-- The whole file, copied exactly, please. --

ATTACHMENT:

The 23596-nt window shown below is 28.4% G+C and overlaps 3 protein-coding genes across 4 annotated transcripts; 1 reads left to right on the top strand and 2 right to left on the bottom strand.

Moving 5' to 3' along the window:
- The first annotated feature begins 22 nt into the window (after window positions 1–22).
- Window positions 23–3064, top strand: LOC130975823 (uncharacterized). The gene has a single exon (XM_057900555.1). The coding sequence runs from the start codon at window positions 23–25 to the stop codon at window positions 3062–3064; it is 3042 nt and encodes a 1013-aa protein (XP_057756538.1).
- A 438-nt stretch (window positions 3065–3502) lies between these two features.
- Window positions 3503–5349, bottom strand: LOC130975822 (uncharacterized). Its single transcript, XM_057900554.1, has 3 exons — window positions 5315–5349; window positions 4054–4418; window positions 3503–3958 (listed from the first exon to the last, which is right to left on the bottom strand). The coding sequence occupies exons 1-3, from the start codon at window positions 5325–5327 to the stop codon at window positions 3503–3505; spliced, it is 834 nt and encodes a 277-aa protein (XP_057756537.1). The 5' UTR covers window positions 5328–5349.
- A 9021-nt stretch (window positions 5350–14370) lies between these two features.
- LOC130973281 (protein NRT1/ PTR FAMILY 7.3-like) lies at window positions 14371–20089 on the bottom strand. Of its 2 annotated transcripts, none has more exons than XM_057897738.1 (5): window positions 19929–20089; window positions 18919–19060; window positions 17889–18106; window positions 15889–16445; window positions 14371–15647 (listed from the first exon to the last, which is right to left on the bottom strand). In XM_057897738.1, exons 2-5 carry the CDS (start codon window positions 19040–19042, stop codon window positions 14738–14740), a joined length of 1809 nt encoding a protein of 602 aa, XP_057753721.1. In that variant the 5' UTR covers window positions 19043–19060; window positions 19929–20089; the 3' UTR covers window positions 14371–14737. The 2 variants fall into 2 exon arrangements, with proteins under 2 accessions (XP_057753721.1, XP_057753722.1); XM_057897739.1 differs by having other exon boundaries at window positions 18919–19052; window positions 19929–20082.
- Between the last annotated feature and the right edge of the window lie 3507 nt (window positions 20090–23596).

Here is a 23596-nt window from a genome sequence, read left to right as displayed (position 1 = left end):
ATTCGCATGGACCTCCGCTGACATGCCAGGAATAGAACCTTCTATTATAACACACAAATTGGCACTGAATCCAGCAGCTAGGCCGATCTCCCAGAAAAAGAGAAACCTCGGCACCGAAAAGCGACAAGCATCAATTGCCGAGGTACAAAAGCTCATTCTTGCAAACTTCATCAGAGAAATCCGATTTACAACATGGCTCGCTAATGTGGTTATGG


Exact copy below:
The 23596-nt window shown below is 28.4% G+C and overlaps 3 protein-coding genes across 4 annotated transcripts; 1 reads left to right on the top strand and 2 right to left on the bottom strand.

Moving 5' to 3' along the window:
- The first annotated feature begins 22 nt into the window (after window positions 1–22).
- Window positions 23–3064, top strand: LOC130975823 (uncharacterized). The gene has a single exon (XM_057900555.1). The coding sequence runs from the start codon at window positions 23–25 to the stop codon at window positions 3062–3064; it is 3042 nt and encodes a 1013-aa protein (XP_057756538.1).
- A 438-nt stretch (window positions 3065–3502) lies between these two features.
- Window positions 3503–5349, bottom strand: LOC130975822 (uncharacterized). Its single transcript, XM_057900554.1, has 3 exons — window positions 5315–5349; window positions 4054–4418; window positions 3503–3958 (listed from the first exon to the last, which is right to left on the bottom strand). The coding sequence occupies exons 1-3, from the start codon at window positions 5325–5327 to the stop codon at window positions 3503–3505; spliced, it is 834 nt and encodes a 277-aa protein (XP_057756537.1). The 5' UTR covers window positions 5328–5349.
- A 9021-nt stretch (window positions 5350–14370) lies between these two features.
- LOC130973281 (protein NRT1/ PTR FAMILY 7.3-like) lies at window positions 14371–20089 on the bottom strand. Of its 2 annotated transcripts, none has more exons than XM_057897738.1 (5): window positions 19929–20089; window positions 18919–19060; window positions 17889–18106; window positions 15889–16445; window positions 14371–15647 (listed from the first exon to the last, which is right to left on the bottom strand). In XM_057897738.1, exons 2-5 carry the CDS (start codon window positions 19040–19042, stop codon window positions 14738–14740), a joined length of 1809 nt encoding a protein of 602 aa, XP_057753721.1. In that variant the 5' UTR covers window positions 19043–19060; window positions 19929–20089; the 3' UTR covers window positions 14371–14737. The 2 variants fall into 2 exon arrangements, with proteins under 2 accessions (XP_057753721.1, XP_057753722.1); XM_057897739.1 differs by having other exon boundaries at window positions 18919–19052; window positions 19929–20082.
- Between the last annotated feature and the right edge of the window lie 3507 nt (window positions 20090–23596).

Here is a 23596-nt window from a genome sequence, read left to right as displayed (position 1 = left end):
ATTCGCATGGACCTCCGCTGACATGCCAGGAATAGAACCTTCTATTATAACACACAAATTGGCACTGAATCCAGCAGCTAGGCCGATCTCCCAGAAAAAGAGAAACCTCGGCACCGAAAAGCGACAAGCATCAATTGCCGAGGTACAAAAGCTCATTCTTGCAAACTTCATCAGAGAAATCCGATTTACAACATGGCTCGCTAATGTGGTTATGG